D.C. People's Counsel Brian Lederer yesterday urged federal regulators to turn down a utility industry plan to sell electricity to the owners of the Three Mile Island nuclear plant at cutrate prices.

The industry plan would force customers in the District of Columbia and elsewhere to subsidize indirectly the disabled nuclear plant, Lederer told the Federal Energy Regulatory Commission.

FERC is considering a proposal by members of the Pennsylvania-New Jersey-Maryland power pool to sell electricity to General Public Utilities Corp. for 10 percent more than it costs to produce. The rate is substantially lower than PJM members usually charge each other under wholesale rates that are regulated by FERC.

Lederer contends giving a discount on wholesale power sales to GPU would set a precedent for the next nuclear accident.Since the Three Mile Island plant was shut down more than a year ago, GPU has had to buy about 40 percent of its electricty from other companies.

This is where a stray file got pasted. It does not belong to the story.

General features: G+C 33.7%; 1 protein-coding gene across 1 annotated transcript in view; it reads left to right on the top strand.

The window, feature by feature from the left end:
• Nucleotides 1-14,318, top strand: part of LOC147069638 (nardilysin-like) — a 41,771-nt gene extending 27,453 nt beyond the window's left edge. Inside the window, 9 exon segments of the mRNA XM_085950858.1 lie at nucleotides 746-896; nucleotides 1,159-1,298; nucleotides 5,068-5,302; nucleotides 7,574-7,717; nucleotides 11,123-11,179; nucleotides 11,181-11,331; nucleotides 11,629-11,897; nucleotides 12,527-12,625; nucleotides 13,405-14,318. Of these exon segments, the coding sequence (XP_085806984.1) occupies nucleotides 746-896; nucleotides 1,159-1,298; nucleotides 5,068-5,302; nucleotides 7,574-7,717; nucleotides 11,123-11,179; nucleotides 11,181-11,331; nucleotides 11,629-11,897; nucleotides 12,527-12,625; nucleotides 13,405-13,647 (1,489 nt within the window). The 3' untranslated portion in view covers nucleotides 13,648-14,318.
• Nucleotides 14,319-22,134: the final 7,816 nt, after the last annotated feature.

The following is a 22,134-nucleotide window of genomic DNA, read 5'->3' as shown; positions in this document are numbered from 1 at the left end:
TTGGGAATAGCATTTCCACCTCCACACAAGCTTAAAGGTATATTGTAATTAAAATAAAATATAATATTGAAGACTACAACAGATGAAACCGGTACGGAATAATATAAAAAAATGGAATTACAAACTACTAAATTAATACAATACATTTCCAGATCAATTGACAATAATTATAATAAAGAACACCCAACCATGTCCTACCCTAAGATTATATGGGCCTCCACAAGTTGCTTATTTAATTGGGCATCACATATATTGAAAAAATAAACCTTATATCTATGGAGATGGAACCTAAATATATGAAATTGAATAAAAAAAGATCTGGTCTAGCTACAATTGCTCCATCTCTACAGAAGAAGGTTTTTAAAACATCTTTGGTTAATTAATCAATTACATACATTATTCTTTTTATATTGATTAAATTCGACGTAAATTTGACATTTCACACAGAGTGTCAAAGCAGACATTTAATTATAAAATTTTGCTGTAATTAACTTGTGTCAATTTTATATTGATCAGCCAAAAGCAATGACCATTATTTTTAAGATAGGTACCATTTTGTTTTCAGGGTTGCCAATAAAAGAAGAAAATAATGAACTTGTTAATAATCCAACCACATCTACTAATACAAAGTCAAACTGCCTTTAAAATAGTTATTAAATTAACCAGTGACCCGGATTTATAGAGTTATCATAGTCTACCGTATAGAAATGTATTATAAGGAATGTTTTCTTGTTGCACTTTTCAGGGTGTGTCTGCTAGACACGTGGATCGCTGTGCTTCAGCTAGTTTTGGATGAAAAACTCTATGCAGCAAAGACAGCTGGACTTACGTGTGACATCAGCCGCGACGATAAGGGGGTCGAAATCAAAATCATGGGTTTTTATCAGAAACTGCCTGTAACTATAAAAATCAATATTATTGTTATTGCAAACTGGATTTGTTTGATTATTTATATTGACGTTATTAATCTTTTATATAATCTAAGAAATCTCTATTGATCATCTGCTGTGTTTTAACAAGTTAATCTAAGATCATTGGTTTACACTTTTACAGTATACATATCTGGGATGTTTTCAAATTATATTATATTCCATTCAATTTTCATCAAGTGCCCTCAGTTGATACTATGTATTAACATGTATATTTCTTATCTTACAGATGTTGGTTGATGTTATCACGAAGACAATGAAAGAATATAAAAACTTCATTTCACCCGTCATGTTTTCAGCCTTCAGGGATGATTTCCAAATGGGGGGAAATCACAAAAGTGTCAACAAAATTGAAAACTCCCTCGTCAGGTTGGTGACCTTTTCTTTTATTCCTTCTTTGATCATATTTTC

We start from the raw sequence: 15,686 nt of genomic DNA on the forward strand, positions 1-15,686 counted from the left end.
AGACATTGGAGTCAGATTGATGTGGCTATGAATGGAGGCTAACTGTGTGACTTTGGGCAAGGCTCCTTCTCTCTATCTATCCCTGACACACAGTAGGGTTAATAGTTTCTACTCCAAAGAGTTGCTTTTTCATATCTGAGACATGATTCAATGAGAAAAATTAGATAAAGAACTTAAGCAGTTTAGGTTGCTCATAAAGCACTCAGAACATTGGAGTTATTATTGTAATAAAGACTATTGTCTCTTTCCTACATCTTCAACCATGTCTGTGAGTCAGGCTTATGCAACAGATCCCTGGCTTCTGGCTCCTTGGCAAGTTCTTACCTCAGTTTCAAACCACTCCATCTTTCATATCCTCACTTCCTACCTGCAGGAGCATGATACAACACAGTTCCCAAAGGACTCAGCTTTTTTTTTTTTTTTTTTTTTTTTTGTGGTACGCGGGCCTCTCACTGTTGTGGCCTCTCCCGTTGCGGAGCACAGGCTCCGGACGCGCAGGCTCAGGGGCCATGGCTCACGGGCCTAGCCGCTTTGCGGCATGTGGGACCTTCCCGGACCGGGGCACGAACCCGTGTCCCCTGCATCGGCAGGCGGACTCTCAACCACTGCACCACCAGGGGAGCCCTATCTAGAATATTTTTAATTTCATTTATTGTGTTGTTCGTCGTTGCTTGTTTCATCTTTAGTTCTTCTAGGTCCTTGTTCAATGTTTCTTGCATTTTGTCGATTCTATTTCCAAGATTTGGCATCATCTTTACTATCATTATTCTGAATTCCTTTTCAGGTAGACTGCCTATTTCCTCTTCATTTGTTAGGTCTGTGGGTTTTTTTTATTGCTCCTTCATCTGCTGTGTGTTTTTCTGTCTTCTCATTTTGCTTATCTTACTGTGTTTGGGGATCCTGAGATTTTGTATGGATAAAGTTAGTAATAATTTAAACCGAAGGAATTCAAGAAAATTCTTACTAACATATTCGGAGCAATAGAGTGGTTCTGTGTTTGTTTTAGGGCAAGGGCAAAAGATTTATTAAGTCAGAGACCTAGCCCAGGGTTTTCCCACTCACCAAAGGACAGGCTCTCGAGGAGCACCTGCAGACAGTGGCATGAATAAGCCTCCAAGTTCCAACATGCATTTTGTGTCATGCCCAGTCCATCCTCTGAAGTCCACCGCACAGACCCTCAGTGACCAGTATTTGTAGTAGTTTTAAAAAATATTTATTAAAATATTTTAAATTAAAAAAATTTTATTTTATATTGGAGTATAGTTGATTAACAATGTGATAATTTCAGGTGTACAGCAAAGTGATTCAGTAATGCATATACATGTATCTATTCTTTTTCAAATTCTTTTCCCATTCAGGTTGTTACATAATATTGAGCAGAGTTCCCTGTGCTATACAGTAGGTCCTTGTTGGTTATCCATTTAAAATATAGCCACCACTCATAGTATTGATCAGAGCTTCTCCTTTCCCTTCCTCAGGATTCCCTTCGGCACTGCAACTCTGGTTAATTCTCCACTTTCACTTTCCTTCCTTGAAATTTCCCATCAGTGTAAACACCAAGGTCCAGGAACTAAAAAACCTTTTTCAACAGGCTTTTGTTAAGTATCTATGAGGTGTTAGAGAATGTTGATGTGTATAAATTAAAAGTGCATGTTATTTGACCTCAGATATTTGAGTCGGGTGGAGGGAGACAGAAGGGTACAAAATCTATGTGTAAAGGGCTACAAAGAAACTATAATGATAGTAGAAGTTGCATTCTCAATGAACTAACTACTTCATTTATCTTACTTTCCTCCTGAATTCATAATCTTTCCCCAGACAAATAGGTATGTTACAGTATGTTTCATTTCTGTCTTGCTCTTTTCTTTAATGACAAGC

Much of the power has been purchased from Potomac Electric Power Co. and the other members of the PJM pool, who buy and sell electricity from each other, under a long-standing agreement.

Lederer complained yesterday that PJM companies already are giving GPU a $30-million-a-year break on its purchases. The power pool agreement, he explained, requires each company in the group to have enough generating capacity in service to supply a specified portion of its needs; if a company is not able to provide the proper share of its own needs, it is supposed to pay the other companies more for its power.

Even though the TMI reactors have been shut down for more than a year, the power pool still considers them "in service," so GPU does not have to pay the higher rate, Lederer said.